Following on from my last week’s article on mining stocks, this week I am not going to talk about a specific sector but a country. The main index tracking the Russian markets is the RTS Index, which is a cap-weighted index of the 50 most liquid stocks on the Moscow Exchange. This means that as a company’s stock goes up in value it has a higher effect on the overall index and less of an effect as it goes down. Thus the aggregate market cap of these companies, or total value of them taken all together, is very accurately represented by this index.
The Russian stock market as represented by this RTS Index could be one of the biggest values buys around at the moment. In case you missed my article last week, I do still believe we are overdue for a market correction or crash, so we may see Russia trading at even better valuations than it currently is before the market trades back up to a more normal range.
I should point out for starters that the Russian market is not for wimps. This is a high risk emerging market. You only have to look back a few decades to remember the painful crisis that was triggered from the country defaulting on its debt, which also had the effect of sending its currency into the gutters. So this is by no means a guaranteed trade since market gains can easily be lost in currency losses, but from a pure valuation standpoint it is hard to argue that a mere 5.33 years’ worth of earnings on the entire market is an expensive price to pay. I would gladly buy just about any business on the planet with a payback period of five years, but a diversified portfolio of the top companies of an enormous economy like Russia is a great bargain trading at a price to earnings ratio of about 5.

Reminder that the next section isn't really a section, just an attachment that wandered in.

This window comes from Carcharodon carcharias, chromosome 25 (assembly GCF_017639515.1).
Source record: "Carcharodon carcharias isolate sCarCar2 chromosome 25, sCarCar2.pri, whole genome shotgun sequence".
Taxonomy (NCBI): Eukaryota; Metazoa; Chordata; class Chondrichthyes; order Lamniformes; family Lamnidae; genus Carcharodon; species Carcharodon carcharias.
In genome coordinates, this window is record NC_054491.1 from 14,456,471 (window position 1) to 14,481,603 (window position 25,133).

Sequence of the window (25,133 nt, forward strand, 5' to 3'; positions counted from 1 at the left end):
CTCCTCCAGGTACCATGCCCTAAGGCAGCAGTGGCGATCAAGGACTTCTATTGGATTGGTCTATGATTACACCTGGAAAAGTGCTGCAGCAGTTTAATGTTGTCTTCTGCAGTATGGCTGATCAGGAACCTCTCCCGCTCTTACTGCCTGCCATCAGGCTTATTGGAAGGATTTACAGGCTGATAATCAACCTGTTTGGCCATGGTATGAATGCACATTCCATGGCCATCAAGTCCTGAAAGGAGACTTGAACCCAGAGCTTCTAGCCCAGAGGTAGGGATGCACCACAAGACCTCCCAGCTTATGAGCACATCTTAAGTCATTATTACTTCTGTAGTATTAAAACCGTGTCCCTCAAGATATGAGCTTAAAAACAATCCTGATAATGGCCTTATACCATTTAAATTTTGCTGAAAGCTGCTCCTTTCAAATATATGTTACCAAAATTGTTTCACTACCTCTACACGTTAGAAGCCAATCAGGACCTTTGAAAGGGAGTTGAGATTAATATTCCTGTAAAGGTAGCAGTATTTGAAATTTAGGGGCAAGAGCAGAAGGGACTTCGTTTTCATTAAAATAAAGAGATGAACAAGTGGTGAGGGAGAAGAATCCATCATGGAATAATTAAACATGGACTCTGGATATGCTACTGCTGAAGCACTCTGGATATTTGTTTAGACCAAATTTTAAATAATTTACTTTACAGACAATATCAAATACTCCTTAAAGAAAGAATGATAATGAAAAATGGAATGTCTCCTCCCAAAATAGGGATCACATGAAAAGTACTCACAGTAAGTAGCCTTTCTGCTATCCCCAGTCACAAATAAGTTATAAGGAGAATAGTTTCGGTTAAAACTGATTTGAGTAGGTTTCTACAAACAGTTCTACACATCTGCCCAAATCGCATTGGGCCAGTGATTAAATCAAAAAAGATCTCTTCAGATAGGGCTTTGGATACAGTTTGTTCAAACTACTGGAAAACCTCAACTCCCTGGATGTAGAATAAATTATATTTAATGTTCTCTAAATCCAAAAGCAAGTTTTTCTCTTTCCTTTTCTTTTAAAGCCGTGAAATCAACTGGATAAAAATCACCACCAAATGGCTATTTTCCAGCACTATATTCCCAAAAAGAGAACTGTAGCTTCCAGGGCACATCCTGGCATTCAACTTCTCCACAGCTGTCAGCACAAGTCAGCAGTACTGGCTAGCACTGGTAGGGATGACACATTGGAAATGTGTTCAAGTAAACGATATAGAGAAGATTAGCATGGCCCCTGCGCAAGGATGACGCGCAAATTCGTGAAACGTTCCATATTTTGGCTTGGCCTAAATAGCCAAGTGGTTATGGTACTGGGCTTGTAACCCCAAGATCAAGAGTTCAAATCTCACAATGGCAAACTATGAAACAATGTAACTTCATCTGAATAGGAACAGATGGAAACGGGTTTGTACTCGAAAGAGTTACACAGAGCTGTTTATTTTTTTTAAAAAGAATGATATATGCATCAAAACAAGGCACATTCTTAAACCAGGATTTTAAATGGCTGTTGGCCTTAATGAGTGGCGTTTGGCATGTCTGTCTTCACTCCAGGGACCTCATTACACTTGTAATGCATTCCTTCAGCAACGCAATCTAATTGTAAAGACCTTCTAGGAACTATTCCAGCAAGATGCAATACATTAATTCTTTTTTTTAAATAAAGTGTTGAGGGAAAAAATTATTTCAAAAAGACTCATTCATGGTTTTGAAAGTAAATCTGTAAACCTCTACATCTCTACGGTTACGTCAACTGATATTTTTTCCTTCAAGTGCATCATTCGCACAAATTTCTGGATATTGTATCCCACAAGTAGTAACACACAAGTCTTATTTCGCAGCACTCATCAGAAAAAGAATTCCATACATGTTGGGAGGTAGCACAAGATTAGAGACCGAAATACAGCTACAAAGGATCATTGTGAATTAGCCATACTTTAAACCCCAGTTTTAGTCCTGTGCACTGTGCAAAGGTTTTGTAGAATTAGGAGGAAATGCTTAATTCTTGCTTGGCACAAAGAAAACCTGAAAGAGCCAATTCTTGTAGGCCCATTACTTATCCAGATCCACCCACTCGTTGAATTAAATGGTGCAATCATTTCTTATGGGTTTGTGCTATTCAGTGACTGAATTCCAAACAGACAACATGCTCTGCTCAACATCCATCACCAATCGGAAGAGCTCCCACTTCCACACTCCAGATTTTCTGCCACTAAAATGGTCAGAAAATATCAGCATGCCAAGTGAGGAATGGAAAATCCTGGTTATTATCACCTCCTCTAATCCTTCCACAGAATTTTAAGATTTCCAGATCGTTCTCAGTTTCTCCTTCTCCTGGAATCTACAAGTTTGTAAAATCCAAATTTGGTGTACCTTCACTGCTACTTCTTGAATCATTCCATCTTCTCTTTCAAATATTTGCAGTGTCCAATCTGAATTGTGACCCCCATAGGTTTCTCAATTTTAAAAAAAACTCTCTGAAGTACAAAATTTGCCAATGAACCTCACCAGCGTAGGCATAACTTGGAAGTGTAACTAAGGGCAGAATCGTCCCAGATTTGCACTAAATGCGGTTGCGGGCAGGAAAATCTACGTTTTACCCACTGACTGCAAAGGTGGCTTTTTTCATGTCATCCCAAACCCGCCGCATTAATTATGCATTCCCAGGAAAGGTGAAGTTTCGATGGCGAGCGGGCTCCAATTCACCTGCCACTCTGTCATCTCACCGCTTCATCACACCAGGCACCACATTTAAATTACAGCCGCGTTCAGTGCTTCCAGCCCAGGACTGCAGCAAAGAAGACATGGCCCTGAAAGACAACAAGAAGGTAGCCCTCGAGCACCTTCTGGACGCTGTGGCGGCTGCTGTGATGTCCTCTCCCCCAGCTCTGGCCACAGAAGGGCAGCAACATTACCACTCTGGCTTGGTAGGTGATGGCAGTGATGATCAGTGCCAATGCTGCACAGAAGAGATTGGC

So why is the Russian index at such lows while the S&P 500 and others remain at such highs? In my opinion it mainly boils down to behavioural finance, and the divergence of previous market leaders that usually comes before any crash. If you look at history, you often see the sector, or “story” as it often is, that leads the markets up become the first to falter. We were taught in trading to look for divergence in any short term move among the leaders as the first warning sign of a potential turn. After the crash of 2008 the emerging markets led the recovery, and now they have been the first to get hammered back to the ground.
If history is any guide the emerging markets will not lead the next bull, but being as volatile as they are even if they lag the next leader to trade back up to normal valuation levels the investors in the Russian market at these levels stand to make a very nice return. I would be hesitant to pick individual stocks in Russia. Rather, I would try to either buy an index fund or a broad based fund that comes pretty close to replicating the RTS. Remember what I mentioned above about currency losses and keep it as a very small part of an overall portfolio or put a currency hedge in place (not recommended for your average Joe). Over a long time frame such as 15 years I have a hard time seeing that there is any way to not do very well investing in this index.
David Mayes MBA provides wealth management services to expatriates throughout Southeast Asia, focusing on UK Pension Transfers. He can be reached at firstname.lastname@example.org. Faramond UK is regulated by the FCA and provides advice on pensions and taxation.